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Nez Perce
Expedition Culture Geography People Maps Nature
  Self Determination and Sovereignty
Sovereignty: Underlying Legal Principles
Fisheries Resources Management
Natural Resources Management
Cultural Resource Program
Contemporary Artists: Continuities
Contemporary Artists: Fusions
Language Program and Some Lessons
Horse Program
Acknowledgements and Cultural Property
Cultural Property Rights Agreement

  Native American
  Oral Traditions along the Clearwater and Snake Rivers
Coyote and the Swallowing Monster
Territory of the Nimíipuu
Seasonal Round: Winter into Summer
Seasonal Round: Summer into Winter
Horse in Nimíipuu Culture
Growing Up Nimíipuu: Family and Community Life
Growing Up Nimíipuu: Headmen and Leadership
To Sing and Dance: In the Past
To Sing and Dance: In the Present
Spiritual Life
Traditional Clothing Styles and Appearance
Céexstem: Dice Game

  Smallpox and Disease
Missionaries and Christianity
Fur Trade
Treaties and the Dawes Act
Treaty of 1855
Treaty of 1863
Conflict of 1877

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Listen as Beatrice Miles tells of the importance of this story. (Interviewed by Josiah Pinkham in December 2001)

Oral Literature
  1. Horace Axtell tells another account of the Coyote and the Monster oral tradition, in which the origin of the Snake River and the Seven Devils Mountains are related.

This Mari Waters's account of Coyote and the Monster is based on an audio-taped recording (collected by Jane Fritz as part of a Idaho Mythweaver project) and Rodney Frey's hearing of the "Coyote and the Monster" story as told by Mari Watters, a Nez Perce elder, in August of 1991. Mari was born in 1934, the daughter of Samuel Watters, a well-known Nez Perce storyteller. She passed on in May of 1992.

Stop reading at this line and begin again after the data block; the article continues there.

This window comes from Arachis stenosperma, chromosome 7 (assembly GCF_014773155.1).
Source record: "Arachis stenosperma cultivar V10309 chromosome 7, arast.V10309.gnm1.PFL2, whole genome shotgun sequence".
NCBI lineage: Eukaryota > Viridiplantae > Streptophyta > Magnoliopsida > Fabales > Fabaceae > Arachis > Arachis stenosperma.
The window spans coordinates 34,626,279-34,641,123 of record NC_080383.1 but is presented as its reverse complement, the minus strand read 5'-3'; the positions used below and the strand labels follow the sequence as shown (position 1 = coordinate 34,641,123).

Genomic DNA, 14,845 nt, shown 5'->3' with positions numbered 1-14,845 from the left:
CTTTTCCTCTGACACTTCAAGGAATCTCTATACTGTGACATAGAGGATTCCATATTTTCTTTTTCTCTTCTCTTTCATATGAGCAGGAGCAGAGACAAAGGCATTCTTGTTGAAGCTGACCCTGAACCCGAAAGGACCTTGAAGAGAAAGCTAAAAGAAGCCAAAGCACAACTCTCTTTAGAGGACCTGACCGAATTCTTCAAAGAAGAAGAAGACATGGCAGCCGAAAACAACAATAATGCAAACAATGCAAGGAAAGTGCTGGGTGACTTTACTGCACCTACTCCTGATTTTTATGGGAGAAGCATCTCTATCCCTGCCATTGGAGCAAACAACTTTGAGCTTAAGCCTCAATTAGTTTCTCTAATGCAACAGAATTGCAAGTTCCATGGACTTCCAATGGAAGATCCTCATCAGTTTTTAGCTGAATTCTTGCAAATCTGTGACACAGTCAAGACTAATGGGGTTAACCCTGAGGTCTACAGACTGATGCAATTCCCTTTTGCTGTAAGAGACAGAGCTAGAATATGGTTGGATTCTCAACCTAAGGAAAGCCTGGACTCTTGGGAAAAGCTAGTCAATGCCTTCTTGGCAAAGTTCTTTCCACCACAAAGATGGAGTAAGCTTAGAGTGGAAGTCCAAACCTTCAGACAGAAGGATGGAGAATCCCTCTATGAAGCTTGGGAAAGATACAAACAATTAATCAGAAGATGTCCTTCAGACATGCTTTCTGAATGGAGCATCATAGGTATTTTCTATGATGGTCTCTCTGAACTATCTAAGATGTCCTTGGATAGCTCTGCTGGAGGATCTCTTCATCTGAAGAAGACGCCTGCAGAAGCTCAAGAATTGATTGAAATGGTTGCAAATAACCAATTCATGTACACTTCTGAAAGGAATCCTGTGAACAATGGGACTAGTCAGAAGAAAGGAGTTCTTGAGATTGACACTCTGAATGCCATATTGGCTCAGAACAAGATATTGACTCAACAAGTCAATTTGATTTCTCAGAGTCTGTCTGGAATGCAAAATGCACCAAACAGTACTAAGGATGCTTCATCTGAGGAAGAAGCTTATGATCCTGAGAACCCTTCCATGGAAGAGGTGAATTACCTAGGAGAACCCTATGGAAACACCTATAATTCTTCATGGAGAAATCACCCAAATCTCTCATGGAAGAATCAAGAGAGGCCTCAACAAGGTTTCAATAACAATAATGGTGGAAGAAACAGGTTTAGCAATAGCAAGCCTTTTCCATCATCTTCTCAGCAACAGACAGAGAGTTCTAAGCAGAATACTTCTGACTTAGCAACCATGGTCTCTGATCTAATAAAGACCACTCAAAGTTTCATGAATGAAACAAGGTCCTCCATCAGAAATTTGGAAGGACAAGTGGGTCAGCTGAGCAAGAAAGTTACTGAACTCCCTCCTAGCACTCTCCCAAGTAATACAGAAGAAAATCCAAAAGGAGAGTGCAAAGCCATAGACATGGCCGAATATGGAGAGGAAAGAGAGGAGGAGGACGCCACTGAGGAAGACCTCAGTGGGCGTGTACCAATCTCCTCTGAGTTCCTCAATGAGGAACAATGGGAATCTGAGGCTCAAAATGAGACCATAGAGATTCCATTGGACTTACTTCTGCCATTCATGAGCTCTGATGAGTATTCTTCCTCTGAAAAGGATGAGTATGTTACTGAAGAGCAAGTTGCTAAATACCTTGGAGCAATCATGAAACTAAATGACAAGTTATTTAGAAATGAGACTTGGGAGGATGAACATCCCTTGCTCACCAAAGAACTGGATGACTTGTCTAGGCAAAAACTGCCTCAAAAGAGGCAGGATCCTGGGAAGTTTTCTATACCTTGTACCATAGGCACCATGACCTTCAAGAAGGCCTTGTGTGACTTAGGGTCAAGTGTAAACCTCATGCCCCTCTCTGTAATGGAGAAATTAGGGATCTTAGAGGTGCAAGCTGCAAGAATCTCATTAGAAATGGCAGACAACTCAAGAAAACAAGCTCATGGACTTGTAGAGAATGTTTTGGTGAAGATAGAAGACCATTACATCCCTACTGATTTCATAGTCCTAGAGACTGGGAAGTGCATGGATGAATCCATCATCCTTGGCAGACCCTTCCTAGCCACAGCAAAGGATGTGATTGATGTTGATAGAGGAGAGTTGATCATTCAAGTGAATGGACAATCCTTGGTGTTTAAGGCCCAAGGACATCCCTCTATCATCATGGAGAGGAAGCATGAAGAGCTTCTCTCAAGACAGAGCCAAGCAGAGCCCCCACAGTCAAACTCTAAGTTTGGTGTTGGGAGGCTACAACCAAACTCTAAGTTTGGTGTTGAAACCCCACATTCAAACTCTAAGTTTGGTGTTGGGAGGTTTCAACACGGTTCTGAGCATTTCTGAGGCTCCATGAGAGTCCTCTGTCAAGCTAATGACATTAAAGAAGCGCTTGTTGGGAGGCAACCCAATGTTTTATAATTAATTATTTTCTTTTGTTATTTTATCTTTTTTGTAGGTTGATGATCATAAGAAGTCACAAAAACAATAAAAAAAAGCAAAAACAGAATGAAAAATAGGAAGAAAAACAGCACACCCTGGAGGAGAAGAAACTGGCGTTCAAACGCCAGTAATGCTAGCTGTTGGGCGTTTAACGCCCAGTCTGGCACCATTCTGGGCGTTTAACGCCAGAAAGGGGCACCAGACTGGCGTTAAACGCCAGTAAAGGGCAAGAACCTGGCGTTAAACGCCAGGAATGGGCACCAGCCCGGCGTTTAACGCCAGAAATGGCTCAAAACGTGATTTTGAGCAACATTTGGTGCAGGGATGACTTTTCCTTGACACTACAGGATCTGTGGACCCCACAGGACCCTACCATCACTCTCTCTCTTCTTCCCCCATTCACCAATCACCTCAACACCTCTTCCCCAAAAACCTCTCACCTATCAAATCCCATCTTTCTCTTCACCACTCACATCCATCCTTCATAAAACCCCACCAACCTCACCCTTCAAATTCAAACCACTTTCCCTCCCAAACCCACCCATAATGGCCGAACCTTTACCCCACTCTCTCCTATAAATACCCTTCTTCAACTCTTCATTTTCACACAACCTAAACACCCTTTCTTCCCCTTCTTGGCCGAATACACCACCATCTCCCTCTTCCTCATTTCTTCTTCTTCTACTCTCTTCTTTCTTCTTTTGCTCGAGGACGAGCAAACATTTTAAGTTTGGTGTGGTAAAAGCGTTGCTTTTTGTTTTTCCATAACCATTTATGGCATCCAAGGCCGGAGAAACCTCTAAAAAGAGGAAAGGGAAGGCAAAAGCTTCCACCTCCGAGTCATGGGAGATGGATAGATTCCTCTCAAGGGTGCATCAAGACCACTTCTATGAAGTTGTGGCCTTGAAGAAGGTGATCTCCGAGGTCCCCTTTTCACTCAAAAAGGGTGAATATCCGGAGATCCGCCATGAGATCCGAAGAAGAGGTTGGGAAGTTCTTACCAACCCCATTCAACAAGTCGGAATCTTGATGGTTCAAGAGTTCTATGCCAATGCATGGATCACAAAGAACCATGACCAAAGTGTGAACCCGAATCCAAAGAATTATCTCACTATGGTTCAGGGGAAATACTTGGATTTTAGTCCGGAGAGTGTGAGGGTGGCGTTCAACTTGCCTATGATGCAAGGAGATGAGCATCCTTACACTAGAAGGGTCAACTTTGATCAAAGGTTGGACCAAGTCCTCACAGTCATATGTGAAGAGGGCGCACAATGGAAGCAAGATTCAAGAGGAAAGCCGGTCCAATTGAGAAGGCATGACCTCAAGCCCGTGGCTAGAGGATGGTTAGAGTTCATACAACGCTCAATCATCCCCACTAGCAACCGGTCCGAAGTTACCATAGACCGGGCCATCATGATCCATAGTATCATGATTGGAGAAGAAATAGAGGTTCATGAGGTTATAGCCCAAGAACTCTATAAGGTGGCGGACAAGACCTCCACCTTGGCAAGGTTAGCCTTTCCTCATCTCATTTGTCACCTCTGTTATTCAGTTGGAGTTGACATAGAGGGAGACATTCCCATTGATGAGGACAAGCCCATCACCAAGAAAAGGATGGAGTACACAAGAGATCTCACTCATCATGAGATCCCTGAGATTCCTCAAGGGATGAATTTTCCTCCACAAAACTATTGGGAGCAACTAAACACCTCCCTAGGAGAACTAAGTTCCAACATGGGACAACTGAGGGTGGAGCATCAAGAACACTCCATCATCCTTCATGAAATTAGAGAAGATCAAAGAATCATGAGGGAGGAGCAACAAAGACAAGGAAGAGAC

We have been able to convey some of the oral nuances of Mari's storytelling. To better emphasize the dramatic rhythm and pacing in the storytelling, we have formatted the text in a poetic style, with verse demarcations. With the oscillating of her voice, Mari's patterns, intonation, and stress (voiced inflection of morphemes) are marked by bolding the appropriate words. Pauses are marked by commas and periods, and, within verses, by a series of dot ellipses. Commas indicate brief pauses, while periods mark longer pauses, and dot ellipses note pauses from a half second to up to two seconds. Mari used these patterns of intonation and pauses very deliberately to add dramatic effect.

told by Mari Watters, Nimíipuu, 1991

Coyote . . . was going upstream.

Coyote is a-a-lways going upstream.

And . . he's going upstream,

and he's going along the Clearwater

and he noticed . . . that Salmon . . . were having some difficultly there,

so, "I'll build a fish ladder so that the Salmon can go upriver

and feed my people."

And so he's busy working along there,

and . . a Magpie flew over

and says

"Wha-a-t's you doin, Coyote?"

And Coyote looked up and says

"I-'m-m building a fish ladder for the fish to go up,

you know,

to feed my people."

And . . . Magpie looked at him

"Ah-h-h-h, there's no reason for the fish to go up there.

The Monster, Its-welks, ate them all up."

He's up in the valley,

near Kamiah."

And Coyote says,

"Oh-h-h-h, that's what happened to them.

Oh, no wonder nobody's been around to help me."

So . . he starts up that way

and he stops along the way

and he takes a sweat bath.

He cleans himself up re-e-al nice, you know,

and he says,

"Well, I'd better sweat real good to get my power,

and also to clean myself in case the Monster . . . ,

if he should eat me he won't find me repulsive!"

And so he takes a sweat bath.

And along the way he's going up over . . the Camas Prairie,

and he stops and he gets some flint

and makes some knives,

flint knives,

and makes something to start fire

and he grabs some . . dry moss and things.

As he goes along,

he gets some . . camas

and some . . elderberries

and other . . serviceberries

and things like this

and he puts them . . all in his . . . pack

And . . . he gets himself and he's on his way,

and he's making these ropes out of hemp.

And he goes along,

ah-h he's thinking of a plan.

He said,

"Oh-h-h, I miss all my friends.

I was wondering where Fox went, you know,


So he . . gets up to the top of the prairie,